Wage theft is unlawful underpayment or non-payment of salaries owed to employees. Data from studies shows that wage theft is widespread and costs workers billions of dollars a year. This transfer of money from low-wage jobs to corporate owners is unjust and worsens income inequality thereby hurting workers and their families. Wage theft happens most commonly among low-income jobs.
Wage theft also occurs when workers are denied overtime pay, force staff to work off the clock, pay employees less than the minimum wage, make unlawful payroll deductions, misclassify employees, or fail to compensate employees at all. You should keep a close track of your payroll and know what is really being extracted from your paycheck.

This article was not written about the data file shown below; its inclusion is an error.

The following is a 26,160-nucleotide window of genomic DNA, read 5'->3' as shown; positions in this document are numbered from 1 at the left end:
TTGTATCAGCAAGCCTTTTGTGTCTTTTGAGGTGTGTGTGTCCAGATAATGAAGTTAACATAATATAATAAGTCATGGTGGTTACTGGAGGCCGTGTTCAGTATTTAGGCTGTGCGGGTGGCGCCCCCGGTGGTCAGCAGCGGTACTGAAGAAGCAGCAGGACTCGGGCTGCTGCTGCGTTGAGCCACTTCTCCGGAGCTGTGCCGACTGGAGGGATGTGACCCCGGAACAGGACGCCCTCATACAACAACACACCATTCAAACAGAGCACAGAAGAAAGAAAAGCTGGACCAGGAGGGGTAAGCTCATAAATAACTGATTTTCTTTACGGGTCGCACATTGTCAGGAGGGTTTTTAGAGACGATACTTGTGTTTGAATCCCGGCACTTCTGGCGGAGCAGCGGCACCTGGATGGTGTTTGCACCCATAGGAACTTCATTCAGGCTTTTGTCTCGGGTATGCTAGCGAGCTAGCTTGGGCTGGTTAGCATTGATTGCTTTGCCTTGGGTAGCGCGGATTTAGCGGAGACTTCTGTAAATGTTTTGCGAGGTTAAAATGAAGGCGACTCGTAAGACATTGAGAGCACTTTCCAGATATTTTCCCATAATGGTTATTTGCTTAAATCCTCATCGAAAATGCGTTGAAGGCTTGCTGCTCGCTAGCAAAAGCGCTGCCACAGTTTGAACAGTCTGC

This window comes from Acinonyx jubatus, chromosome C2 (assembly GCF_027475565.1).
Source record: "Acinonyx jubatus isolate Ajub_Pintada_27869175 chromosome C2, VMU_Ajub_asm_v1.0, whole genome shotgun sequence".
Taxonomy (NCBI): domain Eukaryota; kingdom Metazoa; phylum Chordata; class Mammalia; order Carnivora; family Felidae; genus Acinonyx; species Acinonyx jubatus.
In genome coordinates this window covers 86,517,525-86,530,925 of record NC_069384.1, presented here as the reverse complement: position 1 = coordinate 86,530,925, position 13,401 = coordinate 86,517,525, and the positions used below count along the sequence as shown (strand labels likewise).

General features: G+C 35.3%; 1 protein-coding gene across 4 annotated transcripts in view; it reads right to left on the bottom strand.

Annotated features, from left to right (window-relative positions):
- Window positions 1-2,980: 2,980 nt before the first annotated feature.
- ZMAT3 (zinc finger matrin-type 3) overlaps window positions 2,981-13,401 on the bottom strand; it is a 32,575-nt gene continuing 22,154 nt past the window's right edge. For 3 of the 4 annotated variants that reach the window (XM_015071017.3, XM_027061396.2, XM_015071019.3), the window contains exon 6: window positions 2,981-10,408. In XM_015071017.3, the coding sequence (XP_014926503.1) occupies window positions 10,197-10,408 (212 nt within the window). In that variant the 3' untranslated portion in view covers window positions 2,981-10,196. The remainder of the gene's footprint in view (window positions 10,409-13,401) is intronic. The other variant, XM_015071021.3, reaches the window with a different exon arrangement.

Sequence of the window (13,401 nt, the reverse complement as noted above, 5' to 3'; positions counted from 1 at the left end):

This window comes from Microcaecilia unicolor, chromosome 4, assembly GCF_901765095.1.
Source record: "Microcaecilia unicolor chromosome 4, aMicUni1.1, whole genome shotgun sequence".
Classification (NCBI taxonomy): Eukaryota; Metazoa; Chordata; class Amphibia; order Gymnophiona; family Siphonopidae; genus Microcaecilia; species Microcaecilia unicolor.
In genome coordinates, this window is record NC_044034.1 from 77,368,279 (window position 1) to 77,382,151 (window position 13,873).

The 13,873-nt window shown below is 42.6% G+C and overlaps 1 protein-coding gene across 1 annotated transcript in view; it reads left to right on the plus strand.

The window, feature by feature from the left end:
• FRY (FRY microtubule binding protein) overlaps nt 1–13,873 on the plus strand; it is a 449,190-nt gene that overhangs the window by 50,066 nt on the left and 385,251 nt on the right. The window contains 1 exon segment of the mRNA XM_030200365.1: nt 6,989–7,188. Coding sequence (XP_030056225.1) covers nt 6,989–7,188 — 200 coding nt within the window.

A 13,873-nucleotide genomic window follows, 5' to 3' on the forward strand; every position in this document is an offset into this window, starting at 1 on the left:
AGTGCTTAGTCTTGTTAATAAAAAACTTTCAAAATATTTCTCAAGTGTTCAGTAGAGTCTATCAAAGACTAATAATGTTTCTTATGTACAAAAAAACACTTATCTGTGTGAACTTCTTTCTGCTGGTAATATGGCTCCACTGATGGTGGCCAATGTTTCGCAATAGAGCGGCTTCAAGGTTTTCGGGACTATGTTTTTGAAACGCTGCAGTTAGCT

You should know how many hours you've served to make sure every hour is recorded on your paycheck. It is also helpful to know your job and overtime pay rights. When you work more than 40 hours a week, make sure you get the proper overtime pay for more than 40 hours if you are qualified for overtime pay.
If you believe you are a victim of wage theft you should submit a report to the U.S. Department of Labor Wage and Hour Division, and provide details about work description, salary, hours, and additional information from pay stubs and other payment information. You may also address your case at the state level or bring a private lawsuit against your employer.
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